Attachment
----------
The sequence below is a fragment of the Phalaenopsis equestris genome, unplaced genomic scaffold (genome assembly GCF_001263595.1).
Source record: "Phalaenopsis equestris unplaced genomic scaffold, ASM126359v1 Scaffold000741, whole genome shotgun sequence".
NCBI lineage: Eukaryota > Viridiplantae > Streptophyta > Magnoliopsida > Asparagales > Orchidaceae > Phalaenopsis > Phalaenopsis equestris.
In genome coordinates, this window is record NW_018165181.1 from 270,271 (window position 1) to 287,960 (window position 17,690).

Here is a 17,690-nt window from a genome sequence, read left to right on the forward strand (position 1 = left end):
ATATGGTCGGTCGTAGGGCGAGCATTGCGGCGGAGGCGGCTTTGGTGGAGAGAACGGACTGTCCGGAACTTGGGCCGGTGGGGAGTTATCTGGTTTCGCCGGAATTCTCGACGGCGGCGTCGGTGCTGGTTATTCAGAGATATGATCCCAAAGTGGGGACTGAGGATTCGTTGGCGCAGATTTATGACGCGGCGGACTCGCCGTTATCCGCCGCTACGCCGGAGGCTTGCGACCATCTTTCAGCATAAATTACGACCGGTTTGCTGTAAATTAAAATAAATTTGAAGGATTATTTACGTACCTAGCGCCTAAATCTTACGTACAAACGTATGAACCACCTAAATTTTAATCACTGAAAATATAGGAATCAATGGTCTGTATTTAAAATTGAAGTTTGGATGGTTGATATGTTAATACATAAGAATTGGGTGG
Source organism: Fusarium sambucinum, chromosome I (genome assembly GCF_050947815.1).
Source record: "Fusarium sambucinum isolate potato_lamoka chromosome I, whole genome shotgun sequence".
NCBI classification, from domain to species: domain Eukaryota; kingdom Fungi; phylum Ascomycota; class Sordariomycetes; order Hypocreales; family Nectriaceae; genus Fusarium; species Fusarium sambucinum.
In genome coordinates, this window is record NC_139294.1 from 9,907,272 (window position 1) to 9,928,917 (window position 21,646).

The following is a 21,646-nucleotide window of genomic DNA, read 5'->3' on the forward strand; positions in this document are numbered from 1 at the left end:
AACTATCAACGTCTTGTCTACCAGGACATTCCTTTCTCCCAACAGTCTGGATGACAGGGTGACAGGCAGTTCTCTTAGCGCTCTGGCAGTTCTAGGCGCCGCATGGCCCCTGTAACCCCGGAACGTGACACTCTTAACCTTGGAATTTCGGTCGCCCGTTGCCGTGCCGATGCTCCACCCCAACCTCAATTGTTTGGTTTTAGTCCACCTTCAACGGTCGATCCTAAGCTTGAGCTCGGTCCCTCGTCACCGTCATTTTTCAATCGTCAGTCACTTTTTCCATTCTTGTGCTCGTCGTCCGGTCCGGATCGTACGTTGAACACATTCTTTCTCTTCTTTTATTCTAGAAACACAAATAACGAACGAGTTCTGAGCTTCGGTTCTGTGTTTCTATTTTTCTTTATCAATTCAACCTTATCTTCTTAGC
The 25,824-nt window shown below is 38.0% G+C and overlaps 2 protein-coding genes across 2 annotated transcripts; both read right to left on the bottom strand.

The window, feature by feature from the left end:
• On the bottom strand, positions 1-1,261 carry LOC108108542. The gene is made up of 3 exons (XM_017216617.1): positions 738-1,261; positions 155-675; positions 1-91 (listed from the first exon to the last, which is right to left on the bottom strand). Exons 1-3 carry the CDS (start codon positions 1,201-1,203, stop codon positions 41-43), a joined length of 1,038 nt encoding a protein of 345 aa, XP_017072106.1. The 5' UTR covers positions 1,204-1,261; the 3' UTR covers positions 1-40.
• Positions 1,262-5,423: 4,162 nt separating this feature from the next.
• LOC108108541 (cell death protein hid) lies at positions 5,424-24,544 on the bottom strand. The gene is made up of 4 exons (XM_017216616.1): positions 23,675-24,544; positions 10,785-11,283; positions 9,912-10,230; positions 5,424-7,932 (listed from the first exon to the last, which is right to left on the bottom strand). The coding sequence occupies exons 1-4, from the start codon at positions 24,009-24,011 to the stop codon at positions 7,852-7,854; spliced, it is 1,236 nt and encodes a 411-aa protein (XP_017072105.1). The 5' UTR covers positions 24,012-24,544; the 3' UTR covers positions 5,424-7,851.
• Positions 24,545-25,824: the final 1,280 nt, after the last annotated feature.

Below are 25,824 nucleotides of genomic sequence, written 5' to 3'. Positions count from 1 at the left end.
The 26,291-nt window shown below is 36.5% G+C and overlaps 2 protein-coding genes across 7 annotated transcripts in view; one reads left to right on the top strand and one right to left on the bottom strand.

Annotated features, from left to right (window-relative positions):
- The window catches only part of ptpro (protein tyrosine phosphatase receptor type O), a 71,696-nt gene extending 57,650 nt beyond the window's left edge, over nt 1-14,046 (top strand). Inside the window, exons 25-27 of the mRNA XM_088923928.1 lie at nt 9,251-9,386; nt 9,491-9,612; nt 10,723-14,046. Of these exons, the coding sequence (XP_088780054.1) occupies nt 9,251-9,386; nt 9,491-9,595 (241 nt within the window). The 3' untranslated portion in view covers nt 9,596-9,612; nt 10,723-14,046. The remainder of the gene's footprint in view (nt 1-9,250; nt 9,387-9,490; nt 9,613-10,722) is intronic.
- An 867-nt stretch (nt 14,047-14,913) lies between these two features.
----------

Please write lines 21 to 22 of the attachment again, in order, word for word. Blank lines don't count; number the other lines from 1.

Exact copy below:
Annotated features, from left to right (window-relative positions):
- The window catches only part of ptpro (protein tyrosine phosphatase receptor type O), a 71,696-nt gene extending 57,650 nt beyond the window's left edge, over nt 1-14,046 (top strand). Inside the window, exons 25-27 of the mRNA XM_088923928.1 lie at nt 9,251-9,386; nt 9,491-9,612; nt 10,723-14,046. Of these exons, the coding sequence (XP_088780054.1) occupies nt 9,251-9,386; nt 9,491-9,595 (241 nt within the window). The 3' untranslated portion in view covers nt 9,596-9,612; nt 10,723-14,046. The remainder of the gene's footprint in view (nt 1-9,250; nt 9,387-9,490; nt 9,613-10,722) is intronic.